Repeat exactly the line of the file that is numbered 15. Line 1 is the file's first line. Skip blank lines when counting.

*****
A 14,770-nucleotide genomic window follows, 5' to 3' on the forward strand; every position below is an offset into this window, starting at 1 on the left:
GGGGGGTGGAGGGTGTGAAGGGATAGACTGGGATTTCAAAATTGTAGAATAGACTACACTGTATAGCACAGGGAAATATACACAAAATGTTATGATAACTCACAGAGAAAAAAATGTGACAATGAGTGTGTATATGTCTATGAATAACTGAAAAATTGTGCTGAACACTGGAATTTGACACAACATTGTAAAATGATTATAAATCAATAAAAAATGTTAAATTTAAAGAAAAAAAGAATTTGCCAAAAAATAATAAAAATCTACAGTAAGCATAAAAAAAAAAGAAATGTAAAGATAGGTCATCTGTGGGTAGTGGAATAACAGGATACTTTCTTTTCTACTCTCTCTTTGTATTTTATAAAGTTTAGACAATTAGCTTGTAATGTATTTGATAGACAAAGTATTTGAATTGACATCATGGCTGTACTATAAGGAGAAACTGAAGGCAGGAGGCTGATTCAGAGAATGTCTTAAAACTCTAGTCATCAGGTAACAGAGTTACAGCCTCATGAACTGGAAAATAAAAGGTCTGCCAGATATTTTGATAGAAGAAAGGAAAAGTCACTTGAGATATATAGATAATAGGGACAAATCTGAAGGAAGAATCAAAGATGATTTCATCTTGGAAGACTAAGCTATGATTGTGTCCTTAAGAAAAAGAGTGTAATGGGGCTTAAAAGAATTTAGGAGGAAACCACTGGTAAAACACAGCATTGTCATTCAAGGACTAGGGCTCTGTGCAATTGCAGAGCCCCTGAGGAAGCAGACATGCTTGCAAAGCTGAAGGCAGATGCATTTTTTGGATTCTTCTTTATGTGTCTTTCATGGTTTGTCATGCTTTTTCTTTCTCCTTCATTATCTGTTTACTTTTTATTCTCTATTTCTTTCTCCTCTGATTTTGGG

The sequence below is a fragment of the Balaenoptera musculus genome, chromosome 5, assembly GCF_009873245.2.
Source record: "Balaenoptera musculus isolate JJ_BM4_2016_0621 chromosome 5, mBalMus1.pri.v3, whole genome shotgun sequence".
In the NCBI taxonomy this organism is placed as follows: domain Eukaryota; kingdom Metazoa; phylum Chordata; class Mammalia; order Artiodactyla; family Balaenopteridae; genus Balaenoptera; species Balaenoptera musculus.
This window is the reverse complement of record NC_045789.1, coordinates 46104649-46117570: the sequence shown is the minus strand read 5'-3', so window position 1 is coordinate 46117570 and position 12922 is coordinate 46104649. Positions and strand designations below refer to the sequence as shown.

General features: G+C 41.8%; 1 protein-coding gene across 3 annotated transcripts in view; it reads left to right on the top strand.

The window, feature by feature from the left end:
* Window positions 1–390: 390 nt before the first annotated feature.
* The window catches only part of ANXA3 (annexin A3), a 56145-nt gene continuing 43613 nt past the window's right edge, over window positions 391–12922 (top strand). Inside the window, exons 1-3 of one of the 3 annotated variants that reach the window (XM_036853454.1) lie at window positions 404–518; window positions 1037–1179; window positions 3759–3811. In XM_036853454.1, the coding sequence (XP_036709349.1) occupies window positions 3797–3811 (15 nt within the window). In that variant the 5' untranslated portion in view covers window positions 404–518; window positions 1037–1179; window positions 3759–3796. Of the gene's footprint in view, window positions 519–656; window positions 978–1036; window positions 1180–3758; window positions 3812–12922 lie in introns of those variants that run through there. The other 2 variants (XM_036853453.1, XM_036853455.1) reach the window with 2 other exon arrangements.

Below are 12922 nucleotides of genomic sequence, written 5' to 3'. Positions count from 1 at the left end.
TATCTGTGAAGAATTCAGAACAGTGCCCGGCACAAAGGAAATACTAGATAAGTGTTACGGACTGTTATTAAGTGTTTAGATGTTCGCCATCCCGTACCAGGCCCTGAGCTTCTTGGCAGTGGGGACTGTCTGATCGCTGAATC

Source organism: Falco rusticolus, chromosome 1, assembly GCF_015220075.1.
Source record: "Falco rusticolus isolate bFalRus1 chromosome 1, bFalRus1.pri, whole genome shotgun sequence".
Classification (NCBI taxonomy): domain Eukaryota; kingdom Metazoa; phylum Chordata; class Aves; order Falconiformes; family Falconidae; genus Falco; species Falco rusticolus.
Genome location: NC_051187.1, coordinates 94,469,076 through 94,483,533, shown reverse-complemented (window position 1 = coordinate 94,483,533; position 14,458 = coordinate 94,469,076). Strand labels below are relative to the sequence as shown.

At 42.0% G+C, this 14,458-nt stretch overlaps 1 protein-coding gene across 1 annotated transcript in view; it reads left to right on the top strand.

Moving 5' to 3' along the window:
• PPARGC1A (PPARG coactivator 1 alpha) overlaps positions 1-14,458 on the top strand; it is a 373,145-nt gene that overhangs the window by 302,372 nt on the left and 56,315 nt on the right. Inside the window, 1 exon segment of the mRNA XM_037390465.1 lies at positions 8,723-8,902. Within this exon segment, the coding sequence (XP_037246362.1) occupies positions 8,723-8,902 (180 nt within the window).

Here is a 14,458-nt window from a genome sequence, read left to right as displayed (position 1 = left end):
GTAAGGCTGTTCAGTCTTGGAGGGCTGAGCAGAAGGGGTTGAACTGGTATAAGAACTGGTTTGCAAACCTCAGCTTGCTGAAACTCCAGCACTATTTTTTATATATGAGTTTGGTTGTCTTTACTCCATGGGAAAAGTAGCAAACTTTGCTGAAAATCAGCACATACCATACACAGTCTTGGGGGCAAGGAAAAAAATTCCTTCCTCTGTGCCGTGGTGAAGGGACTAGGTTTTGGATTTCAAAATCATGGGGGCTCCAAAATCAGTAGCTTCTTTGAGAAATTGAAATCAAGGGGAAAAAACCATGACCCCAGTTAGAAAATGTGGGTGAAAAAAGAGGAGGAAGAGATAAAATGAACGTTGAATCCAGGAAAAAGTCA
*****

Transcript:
Classification (NCBI taxonomy): domain Eukaryota; kingdom Metazoa; phylum Chordata; class Aves; order Falconiformes; family Falconidae; genus Falco; species Falco rusticolus.